by Joe Timmerman and Leslie Ostronic
Joe Hern died unexpectedly in 2017 after overdosing on cocaine laced with fentanyl. He was the youngest of five siblings, a father of two children and a former Columbus police officer.
“When you lose someone to fentanyl you are losing more than that person, you’re losing everything that person could have been, that person would have been,” Jim Hern, Joe’s older brother, says.
In 2019, 76% of overdose deaths in Ohio involved fentanyl, and nearly one-fourth were a mix of fentanyl and cocaine, according to the Ohio Department of Health. Due to the rise of fentanyl’s role in overdoses in Ohio and across the United States, stories like Joe’s have multiplied.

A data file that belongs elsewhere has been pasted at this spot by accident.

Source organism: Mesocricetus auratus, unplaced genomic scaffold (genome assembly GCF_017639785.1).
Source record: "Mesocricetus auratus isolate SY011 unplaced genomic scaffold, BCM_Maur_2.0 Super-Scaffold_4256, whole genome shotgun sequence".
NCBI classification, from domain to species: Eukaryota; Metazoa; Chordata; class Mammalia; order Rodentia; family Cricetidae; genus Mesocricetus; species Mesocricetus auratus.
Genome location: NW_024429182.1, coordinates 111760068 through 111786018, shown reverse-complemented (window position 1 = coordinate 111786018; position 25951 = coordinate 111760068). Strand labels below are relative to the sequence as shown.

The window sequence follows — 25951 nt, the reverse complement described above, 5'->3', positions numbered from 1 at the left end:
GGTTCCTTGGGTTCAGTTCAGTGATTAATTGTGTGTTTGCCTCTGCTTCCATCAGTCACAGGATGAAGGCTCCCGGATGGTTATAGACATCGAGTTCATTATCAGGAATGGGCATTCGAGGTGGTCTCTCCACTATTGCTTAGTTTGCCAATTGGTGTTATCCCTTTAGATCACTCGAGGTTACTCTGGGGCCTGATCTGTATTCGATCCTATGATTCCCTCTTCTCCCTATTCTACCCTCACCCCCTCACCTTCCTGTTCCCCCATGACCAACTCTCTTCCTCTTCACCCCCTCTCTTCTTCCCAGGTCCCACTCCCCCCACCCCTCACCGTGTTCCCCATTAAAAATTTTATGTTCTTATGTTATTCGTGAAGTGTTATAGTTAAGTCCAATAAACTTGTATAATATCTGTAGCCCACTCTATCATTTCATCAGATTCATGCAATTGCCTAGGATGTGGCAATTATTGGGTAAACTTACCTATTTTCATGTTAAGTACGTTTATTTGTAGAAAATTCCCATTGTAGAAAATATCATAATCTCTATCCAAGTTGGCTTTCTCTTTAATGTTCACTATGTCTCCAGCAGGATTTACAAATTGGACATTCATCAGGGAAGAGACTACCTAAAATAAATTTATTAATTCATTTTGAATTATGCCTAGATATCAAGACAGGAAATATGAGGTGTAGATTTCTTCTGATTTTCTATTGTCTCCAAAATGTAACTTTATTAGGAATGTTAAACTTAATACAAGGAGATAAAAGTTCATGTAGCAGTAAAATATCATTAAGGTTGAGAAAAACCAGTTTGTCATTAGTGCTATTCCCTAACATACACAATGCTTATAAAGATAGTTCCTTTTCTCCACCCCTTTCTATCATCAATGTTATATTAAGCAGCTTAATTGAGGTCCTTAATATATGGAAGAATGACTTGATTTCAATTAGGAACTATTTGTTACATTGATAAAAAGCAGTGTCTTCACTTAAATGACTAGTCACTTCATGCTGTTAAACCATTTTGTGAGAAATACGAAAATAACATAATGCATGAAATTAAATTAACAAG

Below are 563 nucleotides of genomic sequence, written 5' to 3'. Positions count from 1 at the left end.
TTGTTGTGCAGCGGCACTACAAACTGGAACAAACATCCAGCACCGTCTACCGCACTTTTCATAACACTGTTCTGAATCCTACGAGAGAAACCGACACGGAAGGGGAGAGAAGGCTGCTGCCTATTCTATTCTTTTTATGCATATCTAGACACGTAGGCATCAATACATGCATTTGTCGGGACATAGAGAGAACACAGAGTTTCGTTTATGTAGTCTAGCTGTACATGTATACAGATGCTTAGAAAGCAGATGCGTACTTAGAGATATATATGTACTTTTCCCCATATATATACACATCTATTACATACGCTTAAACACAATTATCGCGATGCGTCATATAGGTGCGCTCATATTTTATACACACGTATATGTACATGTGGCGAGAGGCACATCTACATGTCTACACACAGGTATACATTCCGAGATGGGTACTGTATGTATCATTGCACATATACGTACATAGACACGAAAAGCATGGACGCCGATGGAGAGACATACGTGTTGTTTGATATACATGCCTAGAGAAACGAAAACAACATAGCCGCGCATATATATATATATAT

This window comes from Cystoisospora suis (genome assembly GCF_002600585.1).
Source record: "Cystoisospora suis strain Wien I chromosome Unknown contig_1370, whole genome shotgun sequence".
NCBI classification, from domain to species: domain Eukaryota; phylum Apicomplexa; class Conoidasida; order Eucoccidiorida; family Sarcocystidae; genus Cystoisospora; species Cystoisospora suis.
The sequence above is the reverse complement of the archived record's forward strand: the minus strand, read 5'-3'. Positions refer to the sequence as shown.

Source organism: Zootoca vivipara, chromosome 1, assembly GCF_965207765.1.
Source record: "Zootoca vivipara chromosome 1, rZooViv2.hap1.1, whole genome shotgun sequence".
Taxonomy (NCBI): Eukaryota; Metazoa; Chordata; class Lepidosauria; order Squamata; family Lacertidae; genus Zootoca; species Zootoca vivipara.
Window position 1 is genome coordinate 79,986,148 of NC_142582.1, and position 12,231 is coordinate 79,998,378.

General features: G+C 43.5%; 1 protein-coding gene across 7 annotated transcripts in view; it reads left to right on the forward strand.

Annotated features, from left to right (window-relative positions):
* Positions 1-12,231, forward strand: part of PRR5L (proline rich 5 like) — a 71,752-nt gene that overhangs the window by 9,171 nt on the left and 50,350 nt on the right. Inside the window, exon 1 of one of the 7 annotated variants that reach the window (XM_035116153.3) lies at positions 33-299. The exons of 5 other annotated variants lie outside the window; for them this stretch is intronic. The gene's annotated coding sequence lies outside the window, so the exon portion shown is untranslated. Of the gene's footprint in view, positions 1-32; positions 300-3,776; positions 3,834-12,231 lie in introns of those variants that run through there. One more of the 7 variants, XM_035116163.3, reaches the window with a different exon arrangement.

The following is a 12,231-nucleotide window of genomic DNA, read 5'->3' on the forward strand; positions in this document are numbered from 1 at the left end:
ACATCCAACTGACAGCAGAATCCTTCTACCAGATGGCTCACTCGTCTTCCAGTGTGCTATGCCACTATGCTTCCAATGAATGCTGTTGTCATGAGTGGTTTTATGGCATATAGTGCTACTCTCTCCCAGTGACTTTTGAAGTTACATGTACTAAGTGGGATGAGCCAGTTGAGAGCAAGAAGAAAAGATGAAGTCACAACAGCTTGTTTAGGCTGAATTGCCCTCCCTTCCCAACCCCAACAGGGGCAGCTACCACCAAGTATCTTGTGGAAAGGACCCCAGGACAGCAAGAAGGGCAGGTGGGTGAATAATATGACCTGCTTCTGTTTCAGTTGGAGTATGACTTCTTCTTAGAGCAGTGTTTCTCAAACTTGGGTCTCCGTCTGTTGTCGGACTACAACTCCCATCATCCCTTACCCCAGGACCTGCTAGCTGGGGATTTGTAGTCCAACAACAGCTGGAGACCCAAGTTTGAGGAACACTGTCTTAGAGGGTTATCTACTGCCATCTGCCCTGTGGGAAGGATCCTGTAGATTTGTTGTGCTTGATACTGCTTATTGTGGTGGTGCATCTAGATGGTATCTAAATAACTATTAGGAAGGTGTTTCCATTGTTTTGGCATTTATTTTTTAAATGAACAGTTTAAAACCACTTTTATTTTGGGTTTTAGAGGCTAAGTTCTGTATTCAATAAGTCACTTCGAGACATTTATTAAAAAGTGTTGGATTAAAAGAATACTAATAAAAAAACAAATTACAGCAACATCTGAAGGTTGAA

In 2021, fentanyl was the No. 1 cause of death for Americans age 18 to 45, according to the Centers for Disease Control and Prevention.
While the fentanyl crisis worsens, organizations such as Harm Reduction Ohio, the state’s largest distributor of naloxone, are on the front lines fighting for a better future. “Every single one of those people deserved a chance to live and lost it,” Shae Dalrymple, the Communication Director at HRO, says.
We spent our 2022 spring semester at Ohio University making this documentary, “Facing Fentanyl.” This 7-minute film looks at how fentanyl’s new wave of harm is affecting Ohio today as the fentanyl crisis continues to expand beyond heroin.
Find resources at harmreductionohio.org and findtreatment.gov or call the Ohio Department of Mental Health and Addiction Services 24/7 Careline at 1-800-720-9616.